351. Telegram From the Embassy in Honduras to the Department of State1

6889. ARA for Ambassador Bowdler from Ambassador Jaramillo. Subj: Need to Implement U.S. Policy on Honduras. Ref: (A) State 215209 (Notal),2 (B) Tegucigalpa 6345 (DTG 082013Z Nov 79),3 (C) Tegucigalpa 6145 (Notal).4

1. (S-Entire text)

2. This message reflects my concern that the United States has as yet not taken the steps needed to help prevent the Castroite/Sandinista movement from eventually claiming Honduras. It is as if the fact that terror has not yet struck Honduras gives us time to address other pressing regional problems first. This is very risky inasmuch as it seems to imply that Honduras must first have terror and lurch to the left before we will respond decisively. Moreover, it ignores Honduras’ visible friendship, mild military rule and upcoming elections (April 1980).

3. [less than 1 line not declassified] I believe there can be little doubt that the Cubans, Sandinistas and Salvadoran terrorists hope to promote violence in Honduras via the provision of arms, training and millions of dollars. Honduras is also being used as a conduit for the smuggling of arms from Nicaragua to El Salvador. Ref B contains further commentary on this country’s fragile stability.

4. Over a year ago Honduras asked for training in urban warfare. The United States has not responded. I understand the MTT is still being “staffed” at the Department. This delay strikes me as folly if we wish to help Honduras defend itself. We will forward this week a Honduran request for ten S–58 helicopters, which will give this country an urgently needed capability to control its borders. I think it is essential [Page 868] that we act at once on these requests and further ones if we are to give political moderation a reasonable chance to survive in Honduras.

5. Special priority must be given to reprogramming FMS credit funds for FY 1980 after our incredible shortsightedness in eliminating FMS financing for FY 1980.

6. We also must make good on our declarations of intent to provide greater economic assistance. We recently have told the GOH that we expect to be able to provide between dols 30 and 40 million in assistance from AID in FY 1980,5 in addition to PL 480 Titles II and III and any possible HIG’s; and we have undertaken with the GOH the preparation of projects which would enable us to obligate dols 55 million in AID assistance this year if we choose to do so. Now it is important to pin down the aid level officially and if at all possible to assure a level of at least dols 40 million as was earlier mentioned during the visit of representatives from Washington. Once the AID level has been determined officially, we think it will be important to give the level and the nature of the program major publicity.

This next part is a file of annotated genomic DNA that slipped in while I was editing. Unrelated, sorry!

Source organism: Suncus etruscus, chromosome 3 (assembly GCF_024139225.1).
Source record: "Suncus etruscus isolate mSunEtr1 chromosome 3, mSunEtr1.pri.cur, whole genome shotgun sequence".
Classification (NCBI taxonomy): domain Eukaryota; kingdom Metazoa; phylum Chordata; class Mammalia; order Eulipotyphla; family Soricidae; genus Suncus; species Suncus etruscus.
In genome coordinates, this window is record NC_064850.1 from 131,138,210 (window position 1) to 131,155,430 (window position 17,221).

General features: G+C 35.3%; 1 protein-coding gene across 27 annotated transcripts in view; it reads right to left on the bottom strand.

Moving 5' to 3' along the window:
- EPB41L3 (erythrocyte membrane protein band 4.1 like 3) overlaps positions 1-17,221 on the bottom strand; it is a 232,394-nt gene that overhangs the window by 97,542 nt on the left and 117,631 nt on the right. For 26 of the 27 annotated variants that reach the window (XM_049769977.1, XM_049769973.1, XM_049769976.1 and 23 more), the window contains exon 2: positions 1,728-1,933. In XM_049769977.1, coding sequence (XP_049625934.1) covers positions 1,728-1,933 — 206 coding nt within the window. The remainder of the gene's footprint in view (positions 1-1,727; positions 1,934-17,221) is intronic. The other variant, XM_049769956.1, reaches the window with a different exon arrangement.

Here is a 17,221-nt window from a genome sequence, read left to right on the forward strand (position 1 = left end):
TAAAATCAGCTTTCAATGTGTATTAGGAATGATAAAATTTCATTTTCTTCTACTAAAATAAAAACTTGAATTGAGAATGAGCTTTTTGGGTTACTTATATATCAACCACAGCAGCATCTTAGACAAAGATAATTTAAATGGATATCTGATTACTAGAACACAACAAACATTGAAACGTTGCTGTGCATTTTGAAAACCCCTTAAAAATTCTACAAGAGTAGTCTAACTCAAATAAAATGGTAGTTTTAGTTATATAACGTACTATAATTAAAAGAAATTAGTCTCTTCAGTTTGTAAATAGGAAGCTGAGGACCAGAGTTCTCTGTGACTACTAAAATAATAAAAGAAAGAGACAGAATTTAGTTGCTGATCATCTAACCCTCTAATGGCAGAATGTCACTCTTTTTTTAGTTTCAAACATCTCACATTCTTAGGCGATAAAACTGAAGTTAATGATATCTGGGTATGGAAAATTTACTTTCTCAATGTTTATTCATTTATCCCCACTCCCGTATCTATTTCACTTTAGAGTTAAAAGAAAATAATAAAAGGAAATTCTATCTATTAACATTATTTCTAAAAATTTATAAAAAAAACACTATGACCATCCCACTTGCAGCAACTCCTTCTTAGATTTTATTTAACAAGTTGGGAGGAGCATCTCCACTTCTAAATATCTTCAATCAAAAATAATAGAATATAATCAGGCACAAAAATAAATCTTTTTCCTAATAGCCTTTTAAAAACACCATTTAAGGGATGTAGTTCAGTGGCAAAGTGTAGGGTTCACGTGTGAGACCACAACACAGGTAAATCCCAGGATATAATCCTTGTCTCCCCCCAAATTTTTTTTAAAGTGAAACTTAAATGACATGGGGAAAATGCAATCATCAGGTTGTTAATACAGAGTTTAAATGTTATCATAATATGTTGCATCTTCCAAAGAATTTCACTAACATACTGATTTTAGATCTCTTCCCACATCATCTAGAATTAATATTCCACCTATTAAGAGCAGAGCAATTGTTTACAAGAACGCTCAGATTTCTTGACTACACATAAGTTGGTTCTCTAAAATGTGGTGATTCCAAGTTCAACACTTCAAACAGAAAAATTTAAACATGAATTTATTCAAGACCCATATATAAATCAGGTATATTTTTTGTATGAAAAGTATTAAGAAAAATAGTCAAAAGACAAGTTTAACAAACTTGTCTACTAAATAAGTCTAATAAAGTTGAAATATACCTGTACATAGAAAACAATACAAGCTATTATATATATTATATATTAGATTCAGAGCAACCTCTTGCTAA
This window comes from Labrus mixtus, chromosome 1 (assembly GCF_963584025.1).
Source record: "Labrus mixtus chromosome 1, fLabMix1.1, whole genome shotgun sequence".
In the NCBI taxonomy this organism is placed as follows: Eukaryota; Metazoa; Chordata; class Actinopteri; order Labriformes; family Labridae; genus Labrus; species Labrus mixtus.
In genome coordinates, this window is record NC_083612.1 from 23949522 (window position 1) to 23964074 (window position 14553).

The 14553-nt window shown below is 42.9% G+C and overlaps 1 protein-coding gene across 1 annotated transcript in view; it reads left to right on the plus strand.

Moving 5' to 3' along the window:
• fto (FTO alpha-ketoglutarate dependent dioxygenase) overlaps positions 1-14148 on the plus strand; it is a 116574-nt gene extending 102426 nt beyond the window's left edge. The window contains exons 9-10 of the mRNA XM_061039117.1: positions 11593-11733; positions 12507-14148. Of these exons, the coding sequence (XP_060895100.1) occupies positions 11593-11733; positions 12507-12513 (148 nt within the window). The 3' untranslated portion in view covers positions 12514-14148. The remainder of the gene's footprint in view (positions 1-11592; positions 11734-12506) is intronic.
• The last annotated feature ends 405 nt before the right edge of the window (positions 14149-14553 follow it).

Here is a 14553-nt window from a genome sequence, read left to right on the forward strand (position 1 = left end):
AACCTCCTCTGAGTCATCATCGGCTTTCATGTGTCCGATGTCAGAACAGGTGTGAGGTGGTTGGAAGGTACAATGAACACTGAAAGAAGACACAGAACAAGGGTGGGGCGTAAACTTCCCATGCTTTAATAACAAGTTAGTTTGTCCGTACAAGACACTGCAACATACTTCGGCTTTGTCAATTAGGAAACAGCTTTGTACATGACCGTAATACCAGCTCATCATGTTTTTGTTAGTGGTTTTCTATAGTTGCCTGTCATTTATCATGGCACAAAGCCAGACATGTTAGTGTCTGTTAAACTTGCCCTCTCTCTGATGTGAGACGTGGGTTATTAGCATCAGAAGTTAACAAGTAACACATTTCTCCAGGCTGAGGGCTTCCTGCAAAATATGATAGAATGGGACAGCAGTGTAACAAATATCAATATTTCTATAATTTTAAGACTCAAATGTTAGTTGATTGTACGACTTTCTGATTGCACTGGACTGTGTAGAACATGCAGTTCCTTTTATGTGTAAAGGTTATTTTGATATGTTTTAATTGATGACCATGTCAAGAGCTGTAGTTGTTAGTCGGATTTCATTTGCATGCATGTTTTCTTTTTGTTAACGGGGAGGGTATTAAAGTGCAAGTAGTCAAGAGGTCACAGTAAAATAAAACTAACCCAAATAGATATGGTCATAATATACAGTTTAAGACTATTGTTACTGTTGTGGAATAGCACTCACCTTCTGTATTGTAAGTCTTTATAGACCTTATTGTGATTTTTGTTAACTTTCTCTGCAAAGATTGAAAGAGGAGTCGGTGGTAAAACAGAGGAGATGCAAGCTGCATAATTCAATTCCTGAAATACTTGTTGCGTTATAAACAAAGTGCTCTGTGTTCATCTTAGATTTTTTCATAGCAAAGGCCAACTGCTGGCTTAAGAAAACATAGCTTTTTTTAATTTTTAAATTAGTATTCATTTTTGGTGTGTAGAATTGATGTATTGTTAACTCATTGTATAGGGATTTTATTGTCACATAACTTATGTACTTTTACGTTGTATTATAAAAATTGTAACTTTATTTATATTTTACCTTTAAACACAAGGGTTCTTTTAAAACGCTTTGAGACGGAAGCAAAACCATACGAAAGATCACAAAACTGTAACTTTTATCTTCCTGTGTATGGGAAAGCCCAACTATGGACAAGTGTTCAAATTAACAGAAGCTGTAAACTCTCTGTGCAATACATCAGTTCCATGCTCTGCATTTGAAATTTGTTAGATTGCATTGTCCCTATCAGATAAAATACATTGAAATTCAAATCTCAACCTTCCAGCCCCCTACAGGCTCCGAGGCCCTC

7. We also request action on Export Import Bank matters which would give a degree of favoritism to a besieged friend in a troubled area (see Tegucigalpa 6535 re financing of Boeing 737).6

8. In view of my apprehension about this country’s future and as you assume your new duties in ARA, I felt compelled to raise this issue of United States implementation of the President’s policy (ref A.)

  1. Source: National Archives, RG 59, Central Foreign Policy File, D790562–0014. Secret; Priority. Sent for information to Commander in Chief, Southern Command.
  2. See Document 350.
  3. In telegram 6345 from Tegucigalpa, November 8, Jaramillo reported: “We are increasingly concerned that acts of violence may well be mounted before the April 1980 elections” and “there is reason to believe that the principal objective of Honduran radicals is to disrupt those elections, provoke a right-wing military reaction and thereby try to give the still quiescent masses reason to reject the government.” Jaramillo also commented that “the purpose of this message is to shake anyone who is complacent about Honduras.” (National Archives, RG 59, Central Foreign Policy File, D790516–0106)
  4. In telegram 6145 from Tegucigalpa, October 30, Jaramillo raised the issue of Soviet and Cuban activities in Central America and urged increased military training of Hondurans to “prevent further radicalization” of the region. (National Archives, RG 59, Central Foreign Policy File, D790507–0316)
  5. See footnote 3, Document 350.
  6. In telegram 6535 from Tegucigalpa, November 19, the Embassy advocated ExIm Bank approve of a Honduran financing application for the purchase of an airliner. (National Archives, RG 59, Central Foreign Policy File, D790533–0158)